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Frequently Asked Questions


Where and when are the Italian lessons held?

Lessons take place on Tuesdays from 16:00 to 17:30 at the Trudo Basisschool in Strijp.

How many lessons are there in a school year?

There are 35 lessons per school year.

What age group do you teach?

We currently have two age groups: children aged 4 and 5 in the younger group (children in Group 1 and 2 in the Dutch system) and children aged 6 and older (children in Group 3 and above in the Dutch system).

The youngest children will learn in an age-appropriate play-based setting, increasing vocabulary and comprehension skills. The children aged 6 and older will learn to read and write in Italian (only IF they already have a basis in reading and writing in their day school language, usually Dutch).

Which teaching method do you follow?

Our experienced teachers adopt the CLIL (Content and Language Integrated Learning) method. The CLIL method develops language by exploring the areas of history, geography, and science in Italian. CLIL has been shown to be an effective method with multilingual children not only because children expand their knowledge, but they also develop a positive attitude towards learning.

What are the materials used for the lessons?

Separate curricula are provided for 4-5 year-olds and students over age 6, which includes grammar exercises and homework. Theater and poetry lessons are given monthly to improve pronunciation and communication skills.

What does the lesson program include?

Lesson plans will include activities that allow children to take an active role in their learning, while covering essential curriculum. For example, the youngest children might learn new words while taking turns pulling objects out of a bag. Children developing Italian literacy might write a letter about their weekend to their cousin in Italy. Older children might discuss a current event in Italy or be asked to talk about their family's region of Italy.

How did the idea of an Italian school for children in Eindhoven come about?

A few mothers came together with the dream of helping their children maintain a solid linguistic and cultural connection with the country of origin. They wanted to give Italian-speaking children in Eindhoven the wonderful chance to formally develop and gain confidence in their home language.

What is the goal of your school?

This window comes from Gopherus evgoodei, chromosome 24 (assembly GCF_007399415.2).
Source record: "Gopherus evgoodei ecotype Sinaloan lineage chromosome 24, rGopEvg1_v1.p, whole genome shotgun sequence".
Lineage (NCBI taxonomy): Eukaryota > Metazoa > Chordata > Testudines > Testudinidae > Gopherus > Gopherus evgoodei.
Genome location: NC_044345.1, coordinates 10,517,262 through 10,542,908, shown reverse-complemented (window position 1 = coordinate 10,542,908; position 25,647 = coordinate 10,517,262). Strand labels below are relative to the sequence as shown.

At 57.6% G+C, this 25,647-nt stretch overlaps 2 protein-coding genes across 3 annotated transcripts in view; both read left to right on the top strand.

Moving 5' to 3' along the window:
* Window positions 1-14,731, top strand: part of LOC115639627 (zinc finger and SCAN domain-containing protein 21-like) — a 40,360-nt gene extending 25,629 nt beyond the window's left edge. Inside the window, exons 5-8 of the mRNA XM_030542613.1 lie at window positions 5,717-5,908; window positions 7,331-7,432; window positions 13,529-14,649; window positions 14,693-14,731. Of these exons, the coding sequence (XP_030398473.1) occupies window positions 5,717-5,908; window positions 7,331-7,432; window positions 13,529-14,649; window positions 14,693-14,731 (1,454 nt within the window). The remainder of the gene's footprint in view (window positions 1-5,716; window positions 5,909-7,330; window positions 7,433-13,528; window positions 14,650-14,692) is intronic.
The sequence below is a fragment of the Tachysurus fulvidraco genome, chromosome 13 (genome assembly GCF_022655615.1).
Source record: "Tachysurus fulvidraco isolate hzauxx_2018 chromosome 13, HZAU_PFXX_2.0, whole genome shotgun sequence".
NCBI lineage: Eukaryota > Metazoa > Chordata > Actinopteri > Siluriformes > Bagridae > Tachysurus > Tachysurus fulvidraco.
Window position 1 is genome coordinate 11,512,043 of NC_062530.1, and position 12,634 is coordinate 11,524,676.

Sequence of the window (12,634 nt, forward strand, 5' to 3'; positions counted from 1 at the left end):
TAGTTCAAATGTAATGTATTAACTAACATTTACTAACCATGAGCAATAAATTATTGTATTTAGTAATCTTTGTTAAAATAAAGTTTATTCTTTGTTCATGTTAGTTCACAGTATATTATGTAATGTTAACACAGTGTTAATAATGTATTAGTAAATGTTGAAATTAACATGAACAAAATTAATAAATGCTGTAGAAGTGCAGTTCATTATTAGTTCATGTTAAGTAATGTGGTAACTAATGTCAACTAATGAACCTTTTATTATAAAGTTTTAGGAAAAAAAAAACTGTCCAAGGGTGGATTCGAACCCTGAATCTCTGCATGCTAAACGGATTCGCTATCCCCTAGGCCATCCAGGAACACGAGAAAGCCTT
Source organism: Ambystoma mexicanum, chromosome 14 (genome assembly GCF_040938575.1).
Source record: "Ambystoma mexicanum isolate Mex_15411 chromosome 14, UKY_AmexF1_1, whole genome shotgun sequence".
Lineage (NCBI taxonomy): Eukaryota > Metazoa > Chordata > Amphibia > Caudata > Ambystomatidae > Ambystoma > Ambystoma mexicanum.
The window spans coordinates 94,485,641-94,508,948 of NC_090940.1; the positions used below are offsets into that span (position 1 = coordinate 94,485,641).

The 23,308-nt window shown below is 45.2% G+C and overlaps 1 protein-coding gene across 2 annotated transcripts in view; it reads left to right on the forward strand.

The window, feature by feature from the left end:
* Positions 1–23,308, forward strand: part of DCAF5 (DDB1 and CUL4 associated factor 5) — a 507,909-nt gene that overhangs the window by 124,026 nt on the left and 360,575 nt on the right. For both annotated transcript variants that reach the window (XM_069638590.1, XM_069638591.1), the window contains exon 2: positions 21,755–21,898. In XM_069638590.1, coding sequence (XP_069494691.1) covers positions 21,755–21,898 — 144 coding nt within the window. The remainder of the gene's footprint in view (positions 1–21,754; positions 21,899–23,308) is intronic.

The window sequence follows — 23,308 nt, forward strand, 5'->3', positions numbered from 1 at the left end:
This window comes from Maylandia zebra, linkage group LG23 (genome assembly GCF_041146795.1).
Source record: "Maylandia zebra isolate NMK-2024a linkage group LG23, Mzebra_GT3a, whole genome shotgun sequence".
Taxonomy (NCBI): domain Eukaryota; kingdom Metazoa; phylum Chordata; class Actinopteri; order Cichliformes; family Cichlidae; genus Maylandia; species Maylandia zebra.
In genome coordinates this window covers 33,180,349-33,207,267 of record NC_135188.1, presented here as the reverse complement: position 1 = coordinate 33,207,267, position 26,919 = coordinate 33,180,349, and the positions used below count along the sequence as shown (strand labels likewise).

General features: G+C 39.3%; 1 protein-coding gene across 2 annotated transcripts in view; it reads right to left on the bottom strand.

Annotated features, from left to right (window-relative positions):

Our goal is to help children develop formal skills in their mother tongue, which can have real cognitive benefits for multilingual children. Formal skills are usually not developed in the home setting.

Where does the name “La Lampadina” come from?

Eindhoven is they city of the light bulb! It only makes sense to name our school "the little light bulb."

Who is it managed by?

The Italian course is facilitated by the Eindhoven Italian School "La Lampadina" (see About page for information about the team). The course subsidized by the Stichting ESI (Ente Scuola Italiana nei Paesi Bassi: CORSI DI LINGUA E CULTURA ITALIANA - L 153/1971, Course of Italian language and culture).

What is ESI and how does it collaborate with you?

The Italian course facilitated by La Lampadina is officially recognized and subsidized by the Italian ministry of foreign affairs; our curricula, materials, and teachers are approved by Ente Scuola Italiana nei Paesi Bassi.

We speak Italian at home. Isn't that enough?

Developing formal skills in the mother tongue can have real cognitive benefits for multilingual children. Formal skills are usually not developed in the home setting.

The type of language spoken at home falls under what is called "BICS" or Basic Interpersonal Communication Skills. This is language needed in social situations.

CALP (Cognitive Academic Language Proficiency) refers to formal academic learning. This not only includes learning vocabulary, but it also includes skills such as comparing, classifying, synthesizing, evaluating, and inferring. The Italian lessons will develop these skills.

Why does the school communicate in English?

We want to reach as many families as possible. Not all parents of Italian-speaking children are fluent in Italian or Dutch, so this is why we have chosen English for our website and general emails. Feel free to contact us in Italian or Dutch!

Where can I find more information about heritage language (mother tongue) education?

Check out the resources on the HLSE website.

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